STUART MILLSON is transported to a warmer sound-world
Any sense of malaise, austerity or winter gloom in London was dispelled for two hours (for those fortunate to be in attendance) by the Sinfonia of London’s 2nd December performance of Walton, Ravel, Dutilleux and Gershwin at the Barbican.
Much praised by the critics and always receiving great waves and whoops of adulation even before they have played a note, the Sinfonia’s concerts are an occasion: this mainly young orchestra, handpicked by their enterprising and unpredictable-in-repertoire conductor, John Wilson, playing with much physical joie de vivre and idiomatic interpretation. Confirmation of the latter came in the form of the jazzy trumpet playing – straight from the environs of Tin Pan Alley – in Gershwin’s intoxicating An American in Paris; a score we all know, or thought we knew… True to form, John Wilson, a great fan of the golden age of Hollywood and a musician dedicated to rediscovering lost scores, managed to track down 86 bars of unheard original Gershwin music, reconstituting the piece – turning it from that brilliant, boulevard ballet for Gene Kelly into a symphonic poem of The Great Gatsby era. The cliche, ‘it brought the house down’ certainly applied to this performance, as nuanced as it was bold, as cinematic as a work could ever be.
Yet the Gershwin was not the only work in John Wilson’s line-up that matched the mood of the composer. In Walton’s Scapino overture, the Sinfonia found all the wafting Mediterranean warmth and dry wit for which the English composer (who took himself off, post-war, to the Bay of Naples) is renowned. Similarly in Ravel’s 1903 song-cycle, Sheherazade, whichsets the mysterious oriental poetry of Wagner-attracted ‘Tristan Klingsor’ (otherwise known as Leon Leclere), a heady sense of the exotic and of unattainable sensuous revelation oozed from the Sinfonia strings; complemented by soloist Alice Coote’s equally beguiling articulation and vocal reveries.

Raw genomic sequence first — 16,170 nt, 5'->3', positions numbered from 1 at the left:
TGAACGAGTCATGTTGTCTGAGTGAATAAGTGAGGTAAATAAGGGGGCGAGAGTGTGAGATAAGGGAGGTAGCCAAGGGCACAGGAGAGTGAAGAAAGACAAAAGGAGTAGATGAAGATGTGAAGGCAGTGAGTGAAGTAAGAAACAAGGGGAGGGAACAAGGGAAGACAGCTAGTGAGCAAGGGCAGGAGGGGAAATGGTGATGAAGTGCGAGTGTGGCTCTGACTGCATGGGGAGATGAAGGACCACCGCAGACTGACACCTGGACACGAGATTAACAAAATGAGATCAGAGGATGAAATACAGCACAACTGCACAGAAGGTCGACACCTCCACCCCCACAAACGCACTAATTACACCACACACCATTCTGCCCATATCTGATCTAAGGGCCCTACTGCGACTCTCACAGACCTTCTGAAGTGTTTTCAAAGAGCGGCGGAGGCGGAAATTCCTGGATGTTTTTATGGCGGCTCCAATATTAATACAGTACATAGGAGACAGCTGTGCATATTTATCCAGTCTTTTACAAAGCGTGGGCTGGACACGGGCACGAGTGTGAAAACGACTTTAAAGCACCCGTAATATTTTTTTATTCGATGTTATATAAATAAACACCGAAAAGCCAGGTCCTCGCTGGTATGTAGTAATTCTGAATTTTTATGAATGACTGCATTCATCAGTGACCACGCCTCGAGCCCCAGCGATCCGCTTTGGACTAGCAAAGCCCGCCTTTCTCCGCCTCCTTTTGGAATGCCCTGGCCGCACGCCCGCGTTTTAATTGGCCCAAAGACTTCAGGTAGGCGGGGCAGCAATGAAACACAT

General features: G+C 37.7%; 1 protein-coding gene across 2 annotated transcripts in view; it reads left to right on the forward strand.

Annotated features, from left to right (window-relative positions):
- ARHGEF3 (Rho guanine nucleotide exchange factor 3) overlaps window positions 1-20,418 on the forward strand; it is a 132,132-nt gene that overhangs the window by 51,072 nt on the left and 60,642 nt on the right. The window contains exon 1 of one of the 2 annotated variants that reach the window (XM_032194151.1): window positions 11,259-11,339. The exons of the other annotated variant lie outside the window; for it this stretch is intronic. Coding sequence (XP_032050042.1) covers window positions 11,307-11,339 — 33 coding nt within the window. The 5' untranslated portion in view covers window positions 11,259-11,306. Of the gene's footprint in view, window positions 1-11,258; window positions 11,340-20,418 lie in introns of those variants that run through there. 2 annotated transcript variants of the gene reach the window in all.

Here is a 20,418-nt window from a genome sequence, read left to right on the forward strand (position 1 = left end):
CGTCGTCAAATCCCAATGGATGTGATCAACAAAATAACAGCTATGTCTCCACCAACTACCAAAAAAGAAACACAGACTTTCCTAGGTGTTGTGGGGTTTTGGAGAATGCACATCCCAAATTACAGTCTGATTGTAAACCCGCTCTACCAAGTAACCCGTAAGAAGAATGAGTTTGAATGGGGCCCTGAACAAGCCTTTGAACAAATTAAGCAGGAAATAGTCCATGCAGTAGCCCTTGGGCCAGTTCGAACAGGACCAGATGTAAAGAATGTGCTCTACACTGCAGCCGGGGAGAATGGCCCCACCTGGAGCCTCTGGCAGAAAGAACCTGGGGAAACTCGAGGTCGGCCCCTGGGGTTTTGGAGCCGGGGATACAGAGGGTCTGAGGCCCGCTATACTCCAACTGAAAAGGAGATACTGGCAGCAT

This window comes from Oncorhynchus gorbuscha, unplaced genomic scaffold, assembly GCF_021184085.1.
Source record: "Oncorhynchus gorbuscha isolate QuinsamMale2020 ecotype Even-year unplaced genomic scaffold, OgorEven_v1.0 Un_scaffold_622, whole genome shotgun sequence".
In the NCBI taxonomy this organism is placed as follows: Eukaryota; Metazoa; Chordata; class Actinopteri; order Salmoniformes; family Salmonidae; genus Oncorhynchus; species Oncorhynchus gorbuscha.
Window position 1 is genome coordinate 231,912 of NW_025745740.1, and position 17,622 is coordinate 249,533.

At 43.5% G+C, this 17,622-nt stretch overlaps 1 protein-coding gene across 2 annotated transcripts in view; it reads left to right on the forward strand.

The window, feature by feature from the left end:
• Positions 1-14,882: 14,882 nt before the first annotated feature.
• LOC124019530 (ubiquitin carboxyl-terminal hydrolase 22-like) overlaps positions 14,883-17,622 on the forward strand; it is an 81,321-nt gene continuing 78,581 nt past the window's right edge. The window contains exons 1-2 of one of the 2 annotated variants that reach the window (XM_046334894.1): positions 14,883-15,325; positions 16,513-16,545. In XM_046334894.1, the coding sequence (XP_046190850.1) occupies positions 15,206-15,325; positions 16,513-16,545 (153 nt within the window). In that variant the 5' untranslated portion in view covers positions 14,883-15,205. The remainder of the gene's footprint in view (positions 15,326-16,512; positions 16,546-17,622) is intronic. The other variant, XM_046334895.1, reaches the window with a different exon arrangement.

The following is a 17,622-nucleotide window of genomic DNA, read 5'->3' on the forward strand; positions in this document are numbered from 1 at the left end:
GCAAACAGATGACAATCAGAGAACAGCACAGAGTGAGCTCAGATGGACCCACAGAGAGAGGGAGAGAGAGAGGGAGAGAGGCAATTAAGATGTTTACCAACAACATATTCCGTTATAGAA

Henri Dutilleux, a well-respected French composer who died some ten years ago, was represented by a 1950s’ ballet score, Le Loup, whichsoundedverymuch like a cabaret piece by Milhaud or Satie, turned into a symphonic poem. How authentic the work is as an example of the true musical character of Dutilleux is a matter of debate, but Le Loup – the wolf – had plenty of well-crafted passages for the Sinfonia to enjoy – although the piece, for what it was, did seem rather overblown in length.
Ravel’s Bolero could be considered as another of those works which, despite being very well known, does not entirely represent the best efforts of its creator. Yet in the hands of John Wilson, the audience had a chance to rediscover and re-hear the piece, entirely. From the first side-drum taps, to the strange, slow, disjointed thrums of the harp, Bolero has a curious mystery to it; an odd sense that you can’t break away or get out of a dream – which, before you know it – has sucked in every instrument of the orchestra and is fast propelling you to the edge of a precipice. John Wilson’s arrival at that moment jolted the Barbican audience into a tidal wave of applause.
And there was one additional, non-musical touch to the evening: the concert took place in the presence of Hollywood royalty. Enjoying the Gershwin in particular (no doubt), was none other than Gene Kelly’s widow, a lady of immense grace and style – a living reminder of golden ages which now seem out of reach, but which in fact are still just within our grasp.
STUART MILLSON is a Contributing Editor to the Brazen Head